The Tasmanian Government is preparing to make joining the National Broadband Network an opt-out rather than opt-in process. It is aiming to become the first state in Australia to do so.
According to a statement released by Tasmanian Premier, David Bartlett, the State Government has gotten legal advice that it can legislate to allow NBN Co to enter businesses and homes unless actively asked not to do so.
If successful, the move will lead to all households and businesses in the NBN-connected parts of Tasmania being automatically connected unless the property owners fill in a form to refuse.
The statement also claimed around 50 per cent of the households that were able to get wired into the NBN free of charge chose to do so. A spokesperson for NBN Co said existing services would not be removed or stopped.
“So far, the Tasmanian NBN roll-out has followed an “opt-in” model, because of legal issues about entering an owner’s property, to connect optic fibre, without their active consent,” the statement said.
“I’m now convinced that an opt-out model is the most practical and efficient way to ensure all Tasmanians can innovate and prosper in the new digital economy,” Bartlett added in the statement.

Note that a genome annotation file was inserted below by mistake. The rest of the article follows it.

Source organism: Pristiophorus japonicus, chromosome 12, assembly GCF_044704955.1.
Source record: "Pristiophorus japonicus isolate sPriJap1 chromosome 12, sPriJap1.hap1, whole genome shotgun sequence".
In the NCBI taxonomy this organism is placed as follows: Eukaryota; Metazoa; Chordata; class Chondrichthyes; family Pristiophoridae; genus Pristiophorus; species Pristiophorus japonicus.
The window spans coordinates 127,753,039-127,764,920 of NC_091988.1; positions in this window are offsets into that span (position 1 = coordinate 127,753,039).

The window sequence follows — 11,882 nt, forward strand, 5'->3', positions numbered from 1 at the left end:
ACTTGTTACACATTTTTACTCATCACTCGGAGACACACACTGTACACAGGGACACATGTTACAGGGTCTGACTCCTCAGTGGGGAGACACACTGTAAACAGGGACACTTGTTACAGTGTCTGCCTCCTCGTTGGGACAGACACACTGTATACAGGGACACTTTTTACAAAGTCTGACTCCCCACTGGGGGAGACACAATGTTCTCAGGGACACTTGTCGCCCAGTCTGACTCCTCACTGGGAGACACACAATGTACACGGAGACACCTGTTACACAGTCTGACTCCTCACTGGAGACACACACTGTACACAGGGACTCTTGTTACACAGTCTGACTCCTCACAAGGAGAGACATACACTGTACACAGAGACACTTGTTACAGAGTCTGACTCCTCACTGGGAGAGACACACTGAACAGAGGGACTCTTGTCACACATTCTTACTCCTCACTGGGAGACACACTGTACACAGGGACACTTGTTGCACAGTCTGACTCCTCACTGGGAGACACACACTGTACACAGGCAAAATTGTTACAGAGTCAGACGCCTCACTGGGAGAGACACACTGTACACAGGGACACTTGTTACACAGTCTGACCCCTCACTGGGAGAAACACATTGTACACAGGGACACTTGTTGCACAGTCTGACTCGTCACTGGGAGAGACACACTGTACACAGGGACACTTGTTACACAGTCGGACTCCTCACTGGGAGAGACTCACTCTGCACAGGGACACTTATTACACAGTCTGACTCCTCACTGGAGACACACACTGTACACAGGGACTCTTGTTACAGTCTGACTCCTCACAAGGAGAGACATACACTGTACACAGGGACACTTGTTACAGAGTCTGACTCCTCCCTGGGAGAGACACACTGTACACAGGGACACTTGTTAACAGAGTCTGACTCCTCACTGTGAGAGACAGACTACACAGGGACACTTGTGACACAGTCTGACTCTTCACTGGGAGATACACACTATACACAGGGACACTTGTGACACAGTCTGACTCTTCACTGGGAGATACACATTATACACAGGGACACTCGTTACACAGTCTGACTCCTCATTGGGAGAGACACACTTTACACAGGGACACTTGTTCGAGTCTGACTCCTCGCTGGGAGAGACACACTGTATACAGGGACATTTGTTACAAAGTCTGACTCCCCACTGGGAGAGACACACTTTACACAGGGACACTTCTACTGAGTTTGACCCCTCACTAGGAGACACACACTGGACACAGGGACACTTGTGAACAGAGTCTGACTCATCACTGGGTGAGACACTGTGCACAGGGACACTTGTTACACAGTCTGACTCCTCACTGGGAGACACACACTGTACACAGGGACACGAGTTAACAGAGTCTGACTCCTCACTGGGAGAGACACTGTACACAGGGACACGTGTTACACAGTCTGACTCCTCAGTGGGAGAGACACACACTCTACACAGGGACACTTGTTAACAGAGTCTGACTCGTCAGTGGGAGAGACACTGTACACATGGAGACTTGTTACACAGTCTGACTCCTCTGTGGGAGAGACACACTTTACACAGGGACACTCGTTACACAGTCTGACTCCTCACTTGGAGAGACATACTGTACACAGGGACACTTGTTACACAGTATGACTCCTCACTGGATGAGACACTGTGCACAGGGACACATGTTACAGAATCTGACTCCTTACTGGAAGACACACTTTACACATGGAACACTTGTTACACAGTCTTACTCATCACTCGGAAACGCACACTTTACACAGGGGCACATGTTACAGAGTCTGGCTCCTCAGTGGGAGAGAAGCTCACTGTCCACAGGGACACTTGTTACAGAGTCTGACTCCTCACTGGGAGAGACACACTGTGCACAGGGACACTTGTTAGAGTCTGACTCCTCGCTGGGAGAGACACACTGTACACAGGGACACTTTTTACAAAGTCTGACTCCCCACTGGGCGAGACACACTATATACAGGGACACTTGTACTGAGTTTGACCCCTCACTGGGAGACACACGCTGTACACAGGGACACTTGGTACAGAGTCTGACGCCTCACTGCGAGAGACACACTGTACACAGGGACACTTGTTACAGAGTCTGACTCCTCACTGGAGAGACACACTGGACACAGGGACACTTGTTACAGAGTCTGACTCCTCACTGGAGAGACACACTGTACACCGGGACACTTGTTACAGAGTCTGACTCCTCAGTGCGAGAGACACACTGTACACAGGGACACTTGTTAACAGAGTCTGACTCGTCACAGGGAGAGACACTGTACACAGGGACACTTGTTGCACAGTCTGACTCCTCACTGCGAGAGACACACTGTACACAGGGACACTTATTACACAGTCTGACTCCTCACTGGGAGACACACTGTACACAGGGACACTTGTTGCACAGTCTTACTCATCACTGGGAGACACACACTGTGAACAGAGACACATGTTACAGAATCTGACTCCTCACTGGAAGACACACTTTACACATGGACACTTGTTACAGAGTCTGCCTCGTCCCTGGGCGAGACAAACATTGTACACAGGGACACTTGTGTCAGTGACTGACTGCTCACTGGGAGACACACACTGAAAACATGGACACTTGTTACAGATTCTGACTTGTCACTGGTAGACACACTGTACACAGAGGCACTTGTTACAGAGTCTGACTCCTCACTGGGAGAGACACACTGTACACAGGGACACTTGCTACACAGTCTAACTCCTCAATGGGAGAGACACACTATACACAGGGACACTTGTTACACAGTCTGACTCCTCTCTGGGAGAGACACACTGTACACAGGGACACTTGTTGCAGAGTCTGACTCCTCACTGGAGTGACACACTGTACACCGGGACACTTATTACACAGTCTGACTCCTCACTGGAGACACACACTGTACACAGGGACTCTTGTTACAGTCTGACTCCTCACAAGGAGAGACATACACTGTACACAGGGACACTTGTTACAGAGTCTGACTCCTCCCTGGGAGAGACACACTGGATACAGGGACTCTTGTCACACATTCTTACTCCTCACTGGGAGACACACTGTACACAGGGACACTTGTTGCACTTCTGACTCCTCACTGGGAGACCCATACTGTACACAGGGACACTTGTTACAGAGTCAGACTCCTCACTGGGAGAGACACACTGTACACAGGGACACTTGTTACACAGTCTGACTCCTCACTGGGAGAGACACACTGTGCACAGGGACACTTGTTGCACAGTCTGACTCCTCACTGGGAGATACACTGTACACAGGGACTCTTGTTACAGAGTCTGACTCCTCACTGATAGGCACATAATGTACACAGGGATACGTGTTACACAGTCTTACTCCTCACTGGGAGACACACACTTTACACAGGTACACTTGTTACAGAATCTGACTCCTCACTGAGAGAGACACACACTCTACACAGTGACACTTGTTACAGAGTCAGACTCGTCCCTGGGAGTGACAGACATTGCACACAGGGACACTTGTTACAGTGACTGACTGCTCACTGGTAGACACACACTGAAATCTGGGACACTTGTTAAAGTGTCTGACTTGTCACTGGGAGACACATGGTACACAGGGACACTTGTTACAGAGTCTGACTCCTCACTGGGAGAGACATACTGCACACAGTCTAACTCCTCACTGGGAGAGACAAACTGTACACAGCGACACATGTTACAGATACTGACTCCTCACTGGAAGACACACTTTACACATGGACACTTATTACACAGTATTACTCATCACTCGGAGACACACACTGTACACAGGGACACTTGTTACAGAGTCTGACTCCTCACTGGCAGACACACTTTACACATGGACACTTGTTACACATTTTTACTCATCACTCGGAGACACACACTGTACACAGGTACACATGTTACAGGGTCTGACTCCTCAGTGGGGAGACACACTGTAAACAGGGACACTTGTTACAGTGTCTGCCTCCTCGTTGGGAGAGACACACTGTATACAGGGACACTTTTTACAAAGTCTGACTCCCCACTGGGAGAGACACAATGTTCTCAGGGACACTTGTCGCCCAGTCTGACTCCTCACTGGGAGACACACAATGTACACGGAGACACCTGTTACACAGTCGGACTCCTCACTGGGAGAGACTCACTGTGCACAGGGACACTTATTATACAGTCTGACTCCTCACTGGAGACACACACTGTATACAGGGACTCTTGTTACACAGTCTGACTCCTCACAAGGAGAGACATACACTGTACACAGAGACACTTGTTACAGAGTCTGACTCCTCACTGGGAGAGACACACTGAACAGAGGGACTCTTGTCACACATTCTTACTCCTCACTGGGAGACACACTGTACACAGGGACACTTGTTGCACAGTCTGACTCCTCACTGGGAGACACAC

But Shadow Communications Minister, Malcolm Turnbull, saw a different spin on the measure and claimed the State’s move proved the NBN depended on deleting rival technologies.
“The Tasmanian Government’s push…confirms that the business plan of the NBN depends on compulsion,” a spokesperson said in a statement. “If Australian consumers want a fixed line for telephony or Internet access, they are going to have to use NBN’s line – like it or not.”
But Ovum research director, David Kennedy, said the move made sense and did not have any obvious negatives attached.
“It’s only a negative in the sense of if you don’t want it you’ll have to say so,” he said. “People do retain a choice in whether they get it or not so I think that’s acceptable.
“For the health of the NBN it’s a good move and I’m not surprised they’re doing it.”
A spokesperson for Communications Minister, Senator Stephen Conroy, agreed and said it would enable a faster rollout and would not force people to pick a specific service provider.
“It will enable faster and more efficient rollout of the network and minimise inconvenience to landowners,” they claimed in a statement.